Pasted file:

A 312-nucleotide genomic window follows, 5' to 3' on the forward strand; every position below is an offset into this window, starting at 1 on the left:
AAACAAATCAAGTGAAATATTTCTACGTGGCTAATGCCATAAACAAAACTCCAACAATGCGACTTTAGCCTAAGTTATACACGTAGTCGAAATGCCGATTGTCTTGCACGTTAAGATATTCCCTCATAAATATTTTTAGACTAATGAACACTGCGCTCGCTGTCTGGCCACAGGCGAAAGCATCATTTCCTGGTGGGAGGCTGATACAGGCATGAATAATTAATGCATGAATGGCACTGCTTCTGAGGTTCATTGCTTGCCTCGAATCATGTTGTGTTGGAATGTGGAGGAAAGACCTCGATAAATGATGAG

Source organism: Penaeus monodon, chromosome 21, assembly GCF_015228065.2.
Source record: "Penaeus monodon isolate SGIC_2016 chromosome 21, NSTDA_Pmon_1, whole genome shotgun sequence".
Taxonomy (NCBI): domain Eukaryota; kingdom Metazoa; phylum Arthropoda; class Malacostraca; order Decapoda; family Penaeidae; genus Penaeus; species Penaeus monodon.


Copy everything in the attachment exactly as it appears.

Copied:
A 312-nucleotide genomic window follows, 5' to 3' on the forward strand; every position below is an offset into this window, starting at 1 on the left:
AAACAAATCAAGTGAAATATTTCTACGTGGCTAATGCCATAAACAAAACTCCAACAATGCGACTTTAGCCTAAGTTATACACGTAGTCGAAATGCCGATTGTCTTGCACGTTAAGATATTCCCTCATAAATATTTTTAGACTAATGAACACTGCGCTCGCTGTCTGGCCACAGGCGAAAGCATCATTTCCTGGTGGGAGGCTGATACAGGCATGAATAATTAATGCATGAATGGCACTGCTTCTGAGGTTCATTGCTTGCCTCGAATCATGTTGTGTTGGAATGTGGAGGAAAGACCTCGATAAATGATGAG

Source organism: Penaeus monodon, chromosome 21, assembly GCF_015228065.2.
Source record: "Penaeus monodon isolate SGIC_2016 chromosome 21, NSTDA_Pmon_1, whole genome shotgun sequence".
Taxonomy (NCBI): domain Eukaryota; kingdom Metazoa; phylum Arthropoda; class Malacostraca; order Decapoda; family Penaeidae; genus Penaeus; species Penaeus monodon.